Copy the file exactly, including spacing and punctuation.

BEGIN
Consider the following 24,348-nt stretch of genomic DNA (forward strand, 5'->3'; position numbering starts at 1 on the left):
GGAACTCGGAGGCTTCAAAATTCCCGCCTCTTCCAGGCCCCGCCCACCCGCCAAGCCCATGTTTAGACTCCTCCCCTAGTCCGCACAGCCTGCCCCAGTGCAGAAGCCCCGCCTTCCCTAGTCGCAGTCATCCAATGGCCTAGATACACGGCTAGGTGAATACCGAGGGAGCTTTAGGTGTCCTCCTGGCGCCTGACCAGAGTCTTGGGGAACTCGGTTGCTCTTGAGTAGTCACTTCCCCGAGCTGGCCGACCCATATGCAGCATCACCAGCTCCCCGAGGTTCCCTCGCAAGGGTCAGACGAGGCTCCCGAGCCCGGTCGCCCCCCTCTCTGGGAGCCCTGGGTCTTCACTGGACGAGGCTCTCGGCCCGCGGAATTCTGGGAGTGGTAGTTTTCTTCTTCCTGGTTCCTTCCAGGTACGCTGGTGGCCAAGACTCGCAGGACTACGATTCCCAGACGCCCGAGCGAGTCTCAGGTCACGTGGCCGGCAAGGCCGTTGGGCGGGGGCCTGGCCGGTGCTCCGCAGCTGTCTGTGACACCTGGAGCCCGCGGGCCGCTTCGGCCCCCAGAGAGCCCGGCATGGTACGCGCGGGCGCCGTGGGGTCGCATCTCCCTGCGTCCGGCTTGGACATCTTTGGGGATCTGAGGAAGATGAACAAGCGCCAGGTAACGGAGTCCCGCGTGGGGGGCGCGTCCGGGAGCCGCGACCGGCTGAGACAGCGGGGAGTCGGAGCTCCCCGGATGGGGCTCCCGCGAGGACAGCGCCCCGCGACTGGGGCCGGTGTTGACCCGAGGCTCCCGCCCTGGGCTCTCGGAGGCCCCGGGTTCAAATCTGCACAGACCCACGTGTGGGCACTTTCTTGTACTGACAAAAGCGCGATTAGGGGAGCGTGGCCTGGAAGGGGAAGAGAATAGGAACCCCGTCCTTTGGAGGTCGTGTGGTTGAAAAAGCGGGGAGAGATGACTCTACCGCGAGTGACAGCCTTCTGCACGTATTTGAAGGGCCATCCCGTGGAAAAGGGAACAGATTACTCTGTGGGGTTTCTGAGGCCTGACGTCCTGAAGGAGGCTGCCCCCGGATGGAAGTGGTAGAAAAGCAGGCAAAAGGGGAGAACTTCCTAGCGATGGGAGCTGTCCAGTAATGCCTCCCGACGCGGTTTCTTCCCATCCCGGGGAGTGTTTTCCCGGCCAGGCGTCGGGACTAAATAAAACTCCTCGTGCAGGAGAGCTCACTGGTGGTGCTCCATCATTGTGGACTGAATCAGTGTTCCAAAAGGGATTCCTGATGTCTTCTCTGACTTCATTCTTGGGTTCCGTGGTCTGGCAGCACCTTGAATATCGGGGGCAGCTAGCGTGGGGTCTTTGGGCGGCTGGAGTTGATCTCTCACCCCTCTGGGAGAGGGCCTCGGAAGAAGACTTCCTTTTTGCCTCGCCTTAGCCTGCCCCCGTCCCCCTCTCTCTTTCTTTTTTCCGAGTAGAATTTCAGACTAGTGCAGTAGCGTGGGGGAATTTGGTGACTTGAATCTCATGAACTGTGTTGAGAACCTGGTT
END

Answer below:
Consider the following 24,348-nt stretch of genomic DNA (forward strand, 5'->3'; position numbering starts at 1 on the left):
GGAACTCGGAGGCTTCAAAATTCCCGCCTCTTCCAGGCCCCGCCCACCCGCCAAGCCCATGTTTAGACTCCTCCCCTAGTCCGCACAGCCTGCCCCAGTGCAGAAGCCCCGCCTTCCCTAGTCGCAGTCATCCAATGGCCTAGATACACGGCTAGGTGAATACCGAGGGAGCTTTAGGTGTCCTCCTGGCGCCTGACCAGAGTCTTGGGGAACTCGGTTGCTCTTGAGTAGTCACTTCCCCGAGCTGGCCGACCCATATGCAGCATCACCAGCTCCCCGAGGTTCCCTCGCAAGGGTCAGACGAGGCTCCCGAGCCCGGTCGCCCCCCTCTCTGGGAGCCCTGGGTCTTCACTGGACGAGGCTCTCGGCCCGCGGAATTCTGGGAGTGGTAGTTTTCTTCTTCCTGGTTCCTTCCAGGTACGCTGGTGGCCAAGACTCGCAGGACTACGATTCCCAGACGCCCGAGCGAGTCTCAGGTCACGTGGCCGGCAAGGCCGTTGGGCGGGGGCCTGGCCGGTGCTCCGCAGCTGTCTGTGACACCTGGAGCCCGCGGGCCGCTTCGGCCCCCAGAGAGCCCGGCATGGTACGCGCGGGCGCCGTGGGGTCGCATCTCCCTGCGTCCGGCTTGGACATCTTTGGGGATCTGAGGAAGATGAACAAGCGCCAGGTAACGGAGTCCCGCGTGGGGGGCGCGTCCGGGAGCCGCGACCGGCTGAGACAGCGGGGAGTCGGAGCTCCCCGGATGGGGCTCCCGCGAGGACAGCGCCCCGCGACTGGGGCCGGTGTTGACCCGAGGCTCCCGCCCTGGGCTCTCGGAGGCCCCGGGTTCAAATCTGCACAGACCCACGTGTGGGCACTTTCTTGTACTGACAAAAGCGCGATTAGGGGAGCGTGGCCTGGAAGGGGAAGAGAATAGGAACCCCGTCCTTTGGAGGTCGTGTGGTTGAAAAAGCGGGGAGAGATGACTCTACCGCGAGTGACAGCCTTCTGCACGTATTTGAAGGGCCATCCCGTGGAAAAGGGAACAGATTACTCTGTGGGGTTTCTGAGGCCTGACGTCCTGAAGGAGGCTGCCCCCGGATGGAAGTGGTAGAAAAGCAGGCAAAAGGGGAGAACTTCCTAGCGATGGGAGCTGTCCAGTAATGCCTCCCGACGCGGTTTCTTCCCATCCCGGGGAGTGTTTTCCCGGCCAGGCGTCGGGACTAAATAAAACTCCTCGTGCAGGAGAGCTCACTGGTGGTGCTCCATCATTGTGGACTGAATCAGTGTTCCAAAAGGGATTCCTGATGTCTTCTCTGACTTCATTCTTGGGTTCCGTGGTCTGGCAGCACCTTGAATATCGGGGGCAGCTAGCGTGGGGTCTTTGGGCGGCTGGAGTTGATCTCTCACCCCTCTGGGAGAGGGCCTCGGAAGAAGACTTCCTTTTTGCCTCGCCTTAGCCTGCCCCCGTCCCCCTCTCTCTTTCTTTTTTCCGAGTAGAATTTCAGACTAGTGCAGTAGCGTGGGGGAATTTGGTGACTTGAATCTCATGAACTGTGTTGAGAACCTGGTT